Andrea Phillips | Waiting in Vermont

In an exclusive interview with Yankee, Andrea Phillips, wife of Captain Richard Phillips, talks about what her life was like in Underhill, Vermont, during her husband’s ordeal last April, when he was captured by Somali pirates. Andrea Phillips maintains that their newfound celebrity hasn’t changed them. “We are who we are,” she says. Click here […]

By Mel Allen

Mar 02 2010

In an exclusive interview with Yankee, Andrea Phillips, wife of Captain Richard Phillips, talks about what her life was like in Underhill, Vermont, during her husband’s ordeal last April, when he was captured by Somali pirates.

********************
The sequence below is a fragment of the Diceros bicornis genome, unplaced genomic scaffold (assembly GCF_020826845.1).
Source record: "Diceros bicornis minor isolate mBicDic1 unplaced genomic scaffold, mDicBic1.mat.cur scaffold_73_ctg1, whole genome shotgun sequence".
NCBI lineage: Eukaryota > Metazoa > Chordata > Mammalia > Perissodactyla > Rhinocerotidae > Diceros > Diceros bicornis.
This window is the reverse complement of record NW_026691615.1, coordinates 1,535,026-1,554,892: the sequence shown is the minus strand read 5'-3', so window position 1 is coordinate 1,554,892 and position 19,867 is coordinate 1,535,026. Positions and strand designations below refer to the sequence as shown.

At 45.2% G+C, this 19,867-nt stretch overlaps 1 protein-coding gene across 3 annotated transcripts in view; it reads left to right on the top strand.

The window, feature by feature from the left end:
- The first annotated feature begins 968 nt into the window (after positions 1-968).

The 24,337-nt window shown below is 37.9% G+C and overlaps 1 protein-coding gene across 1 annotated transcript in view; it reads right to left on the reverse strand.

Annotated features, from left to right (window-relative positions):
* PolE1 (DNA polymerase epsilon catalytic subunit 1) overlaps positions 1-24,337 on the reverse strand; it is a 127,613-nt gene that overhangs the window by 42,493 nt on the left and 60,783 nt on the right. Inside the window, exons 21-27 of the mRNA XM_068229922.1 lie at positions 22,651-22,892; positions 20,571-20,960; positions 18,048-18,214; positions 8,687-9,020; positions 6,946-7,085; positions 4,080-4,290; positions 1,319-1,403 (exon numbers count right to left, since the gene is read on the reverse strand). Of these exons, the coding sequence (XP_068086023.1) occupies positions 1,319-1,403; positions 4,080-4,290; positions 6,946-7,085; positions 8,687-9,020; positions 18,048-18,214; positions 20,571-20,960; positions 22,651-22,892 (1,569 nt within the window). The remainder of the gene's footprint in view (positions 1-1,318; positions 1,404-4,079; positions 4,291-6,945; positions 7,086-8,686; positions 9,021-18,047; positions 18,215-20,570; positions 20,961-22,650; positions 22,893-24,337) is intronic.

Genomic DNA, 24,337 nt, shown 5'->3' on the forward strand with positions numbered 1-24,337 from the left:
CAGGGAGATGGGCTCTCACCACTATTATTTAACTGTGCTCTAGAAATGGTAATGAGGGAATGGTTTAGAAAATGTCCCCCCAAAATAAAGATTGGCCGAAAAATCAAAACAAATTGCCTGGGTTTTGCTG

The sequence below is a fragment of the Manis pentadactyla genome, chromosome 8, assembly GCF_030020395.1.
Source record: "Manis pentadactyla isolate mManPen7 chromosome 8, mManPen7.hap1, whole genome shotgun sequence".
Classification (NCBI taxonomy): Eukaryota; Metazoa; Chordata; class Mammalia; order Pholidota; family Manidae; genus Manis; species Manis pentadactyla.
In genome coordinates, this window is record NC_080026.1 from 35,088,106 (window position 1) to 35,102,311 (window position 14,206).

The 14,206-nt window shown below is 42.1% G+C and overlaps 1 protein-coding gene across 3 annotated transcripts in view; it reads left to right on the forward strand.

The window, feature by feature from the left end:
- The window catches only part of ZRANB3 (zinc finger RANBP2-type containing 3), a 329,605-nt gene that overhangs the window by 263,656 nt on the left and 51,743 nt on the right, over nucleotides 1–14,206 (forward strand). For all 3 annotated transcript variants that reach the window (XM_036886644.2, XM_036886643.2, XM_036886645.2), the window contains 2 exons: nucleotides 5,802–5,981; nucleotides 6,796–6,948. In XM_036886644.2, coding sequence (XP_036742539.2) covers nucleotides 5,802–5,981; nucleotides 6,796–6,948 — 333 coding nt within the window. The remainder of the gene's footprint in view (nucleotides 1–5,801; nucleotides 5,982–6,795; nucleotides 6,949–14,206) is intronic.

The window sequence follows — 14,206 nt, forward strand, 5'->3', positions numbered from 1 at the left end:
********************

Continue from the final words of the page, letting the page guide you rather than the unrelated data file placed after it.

Andrea Phillips maintains that their newfound celebrity hasn’t changed them. “We are who we are,” she says. Click here for Audio version of Andrea Phillips interviewYankee: When was the first time you knew something was different about Richard’s trip last April? Andrea Phillips: I really didn’t think anything was different until I got the phone call Wednesday morning. It was from our neighbor Mike Willard, who lives up the road, who is also a Merchant Mariner. He called me up and said, “Andrea, what’s the name of Richard’s ship?” I said, “Why, what happened?” Because you don’t just call up a sailor’s wife and ask the name of the ship and not have something happen. Richard always told me that news from a ship is not usually good news. So when you hear something, you know it’s not good. [Mike] said, “I think it was just hijacked. I’ll be right up.” My sister happened to have spent the night with me, and she was getting ready to leave. This was very early in the morning–I think before 7:30. And I ran out to get her, yelling, “Leah, don’t go.” Y: How much had you and Richard talked about pirates in the months leading up to this? Andrea Phillips: This was not news. I was not totally blindsided by it. As a matter of fact, it was during February; we had some friends up and we were talking about pirates, and Richard said it’s not a question of if, it’s when. Y: Did you feel helpless? Andrea Phillips: I’m not sure “helpless” is a word I would use. I’m a pretty tough cookie, so I didn’t feel too helpless. I was a little scared. Everybody was trying to reassure me: “Okay, Andrea, you know the plan; they’ll want the money, they’ll get the money, and Richard will come home, but it takes a while. It doesn’t happen within days. Sometimes it happens in months.” So I was just trying to get that reassurance. Trying to reassure myself, even. They’re not out for blood. Maybe they’re not that nice to hostages, but they’re not out there to fatally injure them. Also, knowing Richard, I just believed in him, that no matter what the situation was, he’d play it right, he’d know the right thing to do. He’d know the course to take. I know from my brother, who has sailed with him, he’s a different man on the ship. He’s focused; the ship is his responsibility, and he takes it very seriously. He has a huge responsibility and takes that responsibility very seriously, as he does as a father and [as] a provider in this house. The burden is on his shoulders. You know, last year he broke his neck playing backyard football, and we talked: “What if this doesn’t work out … What if I end up in a wheelchair?” He came very close to being paralyzed. He said, “What would happen if I couldn’t take care of my family?” It’s all about his responsibility. It was his ship, his crew, his cargo, and I just had faith in Richard as a man, as a leader. Y: When did you find out that things had taken a turn for the worse? Andrea Phillips: Late Wednesday morning, we started getting people coming to our door. But at this point I wasn’t getting anything direct. Y: What was your life like at this time? Andrea Phillips: I was with my sister and our neighbor. All of a sudden there were the local TV reporters; at one point we had two cameras and five people sitting on my couch, because I have a sectional couch. We’re glued to the TV, I’m still trying to call people at the company; at one point I actually sent Rich an e-mail, hoping to get something back, hoping maybe he could still get to a computer. He’d [sent] me an e-mail a few days earlier: “The pirates are getting restless.” I was just hopeful, wishful thinking [that] this is not going to happen to us. Little did I know. Y: Tell me about the moon connection between you and Richard. Andrea Phillips: This goes back to our dating. He’d always send me at least a postcard from someplace, somewhere in the world where he’d been traveling. And he sent me one postcard that said, “I’ll see you in the moon.” And it became this little thing, because no matter where he was in the world, we’d still sit under one moon. And as our kids, Danny and Mariah, were young, I always wanted to keep Richard very much in their lives, because at 2 or 3 years old, out of sight, out of mind. We had pictures of Richard on the refrigerator, pictures of Dad’s ship, and we’d always say good night to “Daddy’s moon,” because I’d always say, “Daddy’s looking up and looking at you off the moon.” So that really just became a symbolic thing in our family when he was away. And the fact that all this happened under a full moon was just like wow. I’d go to bed every night, and the moon was just outside our bedroom window, so just before I pulled the shade, I could see that moon, and I sent my thoughts to Richard via the moon. I guess deep down inside, I was hoping he was thinking the same thing: “We’re both under the same moon. We’re in this together.” I do believe that there is a connection, there is a power up there. Because at one point for me in this whole event, I had a desperate moment when I needed to do something for Richard, and I thought if I could just get all this powerful energy and good wishes and all this positive energy to him, it would help. Y: What did you do? Andrea Phillips: [Easter] Sunday morning I was lying in bed, and I was just thinking to myself, “God, Richard must really be exhausted; we’re going into our fifth day. I can only imagine how he felt. I thought, “I just have to do something for him.” What could I do from 7500 miles away? From the other side of the world, what could I do? That’s when I had this idea. We have a little saying that has sustained us during moments of family crisis, through fun times, and not-so-fun times. You would chant, “God is good”; then someone would reply, “All the time, all the time.” Then the other person would repeat, “God is good.” We picked it up at a Mass many years ago, and we just sort of hung onto it for ourselves. So I thought, “If only I’d thought about this the day before,” because I had the bishop of Vermont calling me, and the local churches calling, all asking what they could do. I could have had the whole state of Vermont saying, “God is good” and have everyone reply, “All the time, all the time.” I thought that could just be the power I could give Richard. Something to hang onto. So after I thought, “Why didn’t I think of that before?” I finally got up and asked Alison to try and reach at least the local priest. Y: Alison? Andrea Phillips: She was the woman sent from Maersk [the shipping company]. And she jumped out of bed. She drove to Morrisville and she got through to the priest and they did it. Y: Somebody called you so you could hear it? Andrea Phillips: Alison stayed for the Mass, and she called Jonathan, who is also a representative, and he got on his phone said, “Here, you have to listen to this.” And we were sitting around the kitchen table listening, and as I was listening, it started to snow. Now, snow is a good thing for us up here in Vermont. To me it was a sign. I know it’s kind of an unbelievable thing to believe, but to all of us in that house we knew it–hearing that, the snow. It was our little miracle. We knew it was going to be okay, and a couple of hours later we got word. Y: Tell me about when you got the official word that Richard had been rescued. Andrea Phillips: I had a houseful. I had my sister and two good friends. They were my pillars; they just flanked me on both sides and took control over what I could no longer control. Amber would be the one person who in [the] early morning I would confide in. I’d say, “Amber, what if this doesn’t work out?” She had my weakest moments. So people are coming and going all the time on Sunday. Richard’s mother had arrived. She’s a very strong, religious woman, a firm believer, and she flew up from Florida; she needed to be here. She showed up Easter Sunday morning. I’m just drained. I’m going to go up [to] my room, which is kind of my safe haven. I just want to lie down for a while. This is close to noon. Even though I’m not supposed to turn on the TV, because we made the rule: no TV, because the constant 24/7, it could drive you crazy. I turned on the television just to see a movie and figured I’d fall asleep in a few moments. And as I did that, there’s a little ticker on the bottom: “Captain Phillips rescued…” I don’t think I stopped on a step. I flew down the stairs and said to Jonathan, “Find out if this is true.” And he called his contacts; the company was all celebrating, and they kind of forgot to call me. They were waiting for the official word. I still don’t know how it came down from out there in the ocean to here at stateside, but there were tons of phone calls from that point. [Vermont senator] Patrick Leahy called me to tell me they were dancing in the parking lot. My first phone call–because my girlfriends are holding onto the phone–my friend Paige says, “Who is this?” And I hear her scream: “Richard is on the phone!” It was just the moment of hearing his voice. Y: What did he say to you? Andrea Phillips: First he said to me, “Is your husband home?” [laughs] I said, “No.” Then he said, “I’ll come right over.” It was just a little thing Richard and I always had; he’d call me at any hour, day or night, and in that little baritone voice of his, he’d say, “Is your husband home?” I teared up. I’m tearing up even now, remembering. Y: From that moment to when he came home, he had no idea about the media response to this. Was there any way for you to prepare him? Andrea Phillips: I said, “Richard, you have no idea what’s going on on this side of the world; it’s absolutely crazy.” I told him about people camped out in the yard with satellites. Y: Why do you think the nation got so caught up? Andrea Phillips: Well, it was everywhere in the news. You couldn’t help but hear about it. And the 24/7 news is usually something bad, you know, like the Tiger Woods thing, not usually a nice outcome, or as spiriting as this was. People will say, and even Richard has a hard time with the hero thing. I say, “You could have let them take control of the ship, you could have told them where the men were; you took a chance, having this play out differently, you did the right thing, Richard.” I said, “You did the right thing; you protected your ship, you protected your crew, you protected your cargo… You knew the odds were better if it was just you against them, and that’s a heroic moment. So I can see why the public felt the same way; you don’t get everyday heroes. You don’t hear a lot about the everyday heroes. Look at the policemen and the firemen who put their lives on the line, and you don’t hear about them. And it went on for five days, and it was Easter, a religious holiday for so many in the world. It wasn’t just here in the United States. It was worldwide. Y: When did you know you had your husband back, not the world hero back? Andrea Phillips: From the moment he got off that plane. I always had my husband, because in our house we are who we are. Even outside this house, we are who we are. I don’t want to say I wish it had never happened, but I’d be fine if it hadn’t. This has given us unbelievable opportunities to meet some unbelievable people [whom] we would never otherwise have [had] the opportunity to meet, and that’s the best part that came out of this: some of our U.S. military people; I had dinner with Madeleine Albright, who is kind of an amazing woman to me. And everyday people like us went to the Washington Opera. We toured the Queen Mary. I was never so impressed as I was meeting some of the military wives. I had a husband who had a job, went to work, who after three or four months came home, and until this pirate thing I never thought he had a dangerous job. But you take these young military wives, and they kiss their husbands goodbye not really knowing again if it’s going to be two or three months or 18 months, and are they going to make it home. I was more touched by them than I thought I should be touching their lives. Y: When did life become more normal? Andrea Phillips: It took a while. We were so bombarded. People wanted us to get on TV. Larry King called us personally, and Jay Leno called us personally, wanting Richard to tell his story. It took pretty much until the end of May, when it started to die down a little bit. We joked and said, “Thank God for swine flu,” because that became the next media sensation. Y: Did you have a refuge? Andrea Phillips: I think we did. We’d go out on the lake with a boat or just being with our close friends. People said, “We didn’t want to call you, didn’t want to bother you.” We said, “Are you kidding? Your calling us is our normal, asking us to come over for a beer.” Even our closest friends felt they wanted to give us time, but they were part of our real life. That’s my norm. That’s part of my everyday life. Y: Richard has said that in his life he always had this pattern: home for certain months, then away. Now he faces a mysterious future. How does that affect you? Andrea Phillips: I’m not sure yet. Ask me if he never goes back. Rich and I get along really well. We had the routine where I wouldn’t see him for a while, and that kept everything new and fresh. Even my friends would joke: “Get my husband a job where he could go away.” We’re in a different phase right now, the kids are away in college, and now it’s back to where it started, just the two of us. But I still do what I always do: I get up and go to work. My everyday routines are still my everyday routines. It’s different at this point having him home. He’s actually busier with planning events, which is odd for us, because Rich would come home and never have to do anything except fix the door handle or cut the lawn. We’re not used to having Richard sit in front of the computer or on the phone. I’m not sure how it will affect us; I’m hoping that it doesn’t. I don’t think it will. Through all of this, I’m proud that we’ve maintained who we are. We haven’t lost that. Y: That’s hard to do. Andrea Phillips: He’s a very grounded man, and he grounds me, and it grounds our kids. We’ve just stayed focused on who we are and who we’ve always been, and I don’t want that to change, except [that] some of the opportunities to go places and meet people has been sort of wow! I sat in the Oval Office, I sat on the couch, and I couldn’t help but think of all the amazing people who have passed through these doors, and I’m one of them. Not that I’m amazing–but how did I get here? Why am I sitting here? That was an absolute wow.     To read more about Andrea Phillips, her husband, and her husband’s ordeal, check out our story from March, 2010 – Captain Richard Phillips and The Pirates.Listen to the audio of our interview with Andrea Phillips.